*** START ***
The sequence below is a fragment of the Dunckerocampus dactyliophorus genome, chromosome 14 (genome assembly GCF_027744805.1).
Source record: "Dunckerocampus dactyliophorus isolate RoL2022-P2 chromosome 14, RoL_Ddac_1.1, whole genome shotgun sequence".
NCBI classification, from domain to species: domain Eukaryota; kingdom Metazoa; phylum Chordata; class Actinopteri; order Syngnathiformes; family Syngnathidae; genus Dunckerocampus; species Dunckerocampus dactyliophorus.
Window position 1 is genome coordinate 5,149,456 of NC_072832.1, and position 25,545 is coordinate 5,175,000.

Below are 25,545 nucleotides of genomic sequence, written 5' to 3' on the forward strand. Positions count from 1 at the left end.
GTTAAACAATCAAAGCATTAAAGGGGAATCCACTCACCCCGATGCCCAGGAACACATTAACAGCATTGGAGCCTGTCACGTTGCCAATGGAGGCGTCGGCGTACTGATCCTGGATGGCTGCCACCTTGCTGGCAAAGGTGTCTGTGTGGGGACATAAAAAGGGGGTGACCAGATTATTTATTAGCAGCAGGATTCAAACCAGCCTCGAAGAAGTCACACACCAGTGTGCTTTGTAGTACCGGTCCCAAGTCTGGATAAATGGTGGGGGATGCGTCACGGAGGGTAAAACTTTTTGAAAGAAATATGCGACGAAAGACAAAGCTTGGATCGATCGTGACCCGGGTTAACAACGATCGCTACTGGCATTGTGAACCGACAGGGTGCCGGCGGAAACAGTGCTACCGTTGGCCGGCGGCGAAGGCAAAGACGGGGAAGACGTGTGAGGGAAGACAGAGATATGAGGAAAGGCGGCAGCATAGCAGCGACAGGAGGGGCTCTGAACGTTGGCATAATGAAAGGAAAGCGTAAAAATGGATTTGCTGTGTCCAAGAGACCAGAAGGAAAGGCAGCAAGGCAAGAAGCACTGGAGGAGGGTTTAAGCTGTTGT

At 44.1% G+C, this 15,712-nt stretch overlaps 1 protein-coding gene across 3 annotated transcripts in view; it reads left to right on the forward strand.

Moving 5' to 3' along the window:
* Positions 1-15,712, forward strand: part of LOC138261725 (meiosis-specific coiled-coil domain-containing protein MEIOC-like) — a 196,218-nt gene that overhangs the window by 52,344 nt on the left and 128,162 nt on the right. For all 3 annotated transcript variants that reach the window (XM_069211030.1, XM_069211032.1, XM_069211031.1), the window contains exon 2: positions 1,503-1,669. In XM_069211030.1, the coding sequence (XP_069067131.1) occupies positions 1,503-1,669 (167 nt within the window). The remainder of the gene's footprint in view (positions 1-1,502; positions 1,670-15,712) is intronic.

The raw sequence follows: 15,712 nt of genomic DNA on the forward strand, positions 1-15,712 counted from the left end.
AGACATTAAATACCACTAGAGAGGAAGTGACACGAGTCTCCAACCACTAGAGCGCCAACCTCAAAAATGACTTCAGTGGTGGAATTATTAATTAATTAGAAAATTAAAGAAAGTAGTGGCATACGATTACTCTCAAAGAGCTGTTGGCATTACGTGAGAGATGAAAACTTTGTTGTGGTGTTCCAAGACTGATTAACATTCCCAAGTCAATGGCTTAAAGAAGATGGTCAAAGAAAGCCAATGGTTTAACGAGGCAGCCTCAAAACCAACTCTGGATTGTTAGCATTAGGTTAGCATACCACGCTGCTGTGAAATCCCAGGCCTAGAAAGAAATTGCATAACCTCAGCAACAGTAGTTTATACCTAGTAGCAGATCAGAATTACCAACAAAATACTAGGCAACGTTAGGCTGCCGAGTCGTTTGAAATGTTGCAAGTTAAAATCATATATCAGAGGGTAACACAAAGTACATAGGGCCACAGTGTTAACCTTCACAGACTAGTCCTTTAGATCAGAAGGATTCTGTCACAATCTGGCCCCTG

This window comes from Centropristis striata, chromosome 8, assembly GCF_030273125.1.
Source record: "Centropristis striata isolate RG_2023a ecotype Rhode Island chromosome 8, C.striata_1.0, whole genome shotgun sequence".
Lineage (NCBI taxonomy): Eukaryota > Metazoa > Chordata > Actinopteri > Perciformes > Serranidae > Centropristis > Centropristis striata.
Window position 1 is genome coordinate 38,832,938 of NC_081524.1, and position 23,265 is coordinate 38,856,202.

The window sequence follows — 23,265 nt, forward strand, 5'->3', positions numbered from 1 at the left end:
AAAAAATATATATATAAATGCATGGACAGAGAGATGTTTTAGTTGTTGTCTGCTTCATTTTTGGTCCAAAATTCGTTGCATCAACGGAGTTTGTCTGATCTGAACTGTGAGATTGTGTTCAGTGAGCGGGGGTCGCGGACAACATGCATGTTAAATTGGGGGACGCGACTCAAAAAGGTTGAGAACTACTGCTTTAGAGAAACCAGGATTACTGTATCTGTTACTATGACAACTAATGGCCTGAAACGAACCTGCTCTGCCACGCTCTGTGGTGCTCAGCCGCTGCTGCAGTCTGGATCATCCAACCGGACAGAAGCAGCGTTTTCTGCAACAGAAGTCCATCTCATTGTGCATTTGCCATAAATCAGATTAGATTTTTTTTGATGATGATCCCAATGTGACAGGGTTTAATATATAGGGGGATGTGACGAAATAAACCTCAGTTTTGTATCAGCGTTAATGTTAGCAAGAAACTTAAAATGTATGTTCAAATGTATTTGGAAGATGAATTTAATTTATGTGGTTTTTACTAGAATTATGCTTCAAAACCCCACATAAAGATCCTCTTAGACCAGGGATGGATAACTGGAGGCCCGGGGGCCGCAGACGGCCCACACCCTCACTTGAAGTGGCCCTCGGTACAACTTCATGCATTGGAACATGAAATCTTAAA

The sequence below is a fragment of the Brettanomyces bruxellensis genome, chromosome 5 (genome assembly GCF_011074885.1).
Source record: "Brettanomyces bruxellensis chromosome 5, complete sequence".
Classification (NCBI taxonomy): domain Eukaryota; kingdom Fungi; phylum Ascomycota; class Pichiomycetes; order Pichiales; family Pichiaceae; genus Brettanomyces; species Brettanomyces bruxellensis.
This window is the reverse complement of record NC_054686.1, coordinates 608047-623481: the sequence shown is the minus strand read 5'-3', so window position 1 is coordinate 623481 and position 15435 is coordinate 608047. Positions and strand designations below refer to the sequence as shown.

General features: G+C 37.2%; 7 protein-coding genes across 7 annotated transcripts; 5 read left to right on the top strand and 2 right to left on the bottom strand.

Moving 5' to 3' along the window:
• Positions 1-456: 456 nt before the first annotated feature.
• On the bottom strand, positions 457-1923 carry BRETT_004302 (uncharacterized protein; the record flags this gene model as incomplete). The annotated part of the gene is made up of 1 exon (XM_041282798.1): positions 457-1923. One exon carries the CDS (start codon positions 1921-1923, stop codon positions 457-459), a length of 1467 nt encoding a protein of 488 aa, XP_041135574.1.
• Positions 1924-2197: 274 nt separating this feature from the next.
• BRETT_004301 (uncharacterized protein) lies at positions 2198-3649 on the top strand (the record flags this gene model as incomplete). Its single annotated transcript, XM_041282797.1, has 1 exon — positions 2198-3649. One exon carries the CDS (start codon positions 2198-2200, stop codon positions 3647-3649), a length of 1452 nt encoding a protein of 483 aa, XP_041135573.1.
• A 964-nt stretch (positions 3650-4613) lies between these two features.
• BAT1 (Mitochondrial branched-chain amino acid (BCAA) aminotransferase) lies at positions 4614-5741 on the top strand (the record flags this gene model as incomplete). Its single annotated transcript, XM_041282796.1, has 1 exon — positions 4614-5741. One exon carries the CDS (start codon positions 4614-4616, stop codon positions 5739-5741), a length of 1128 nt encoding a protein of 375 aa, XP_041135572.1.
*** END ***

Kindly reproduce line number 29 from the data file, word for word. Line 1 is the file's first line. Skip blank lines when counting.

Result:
• BAT1 (Mitochondrial branched-chain amino acid (BCAA) aminotransferase) lies at positions 4614-5741 on the top strand (the record flags this gene model as incomplete). Its single annotated transcript, XM_041282796.1, has 1 exon — positions 4614-5741. One exon carries the CDS (start codon positions 4614-4616, stop codon positions 5739-5741), a length of 1128 nt encoding a protein of 375 aa, XP_041135572.1.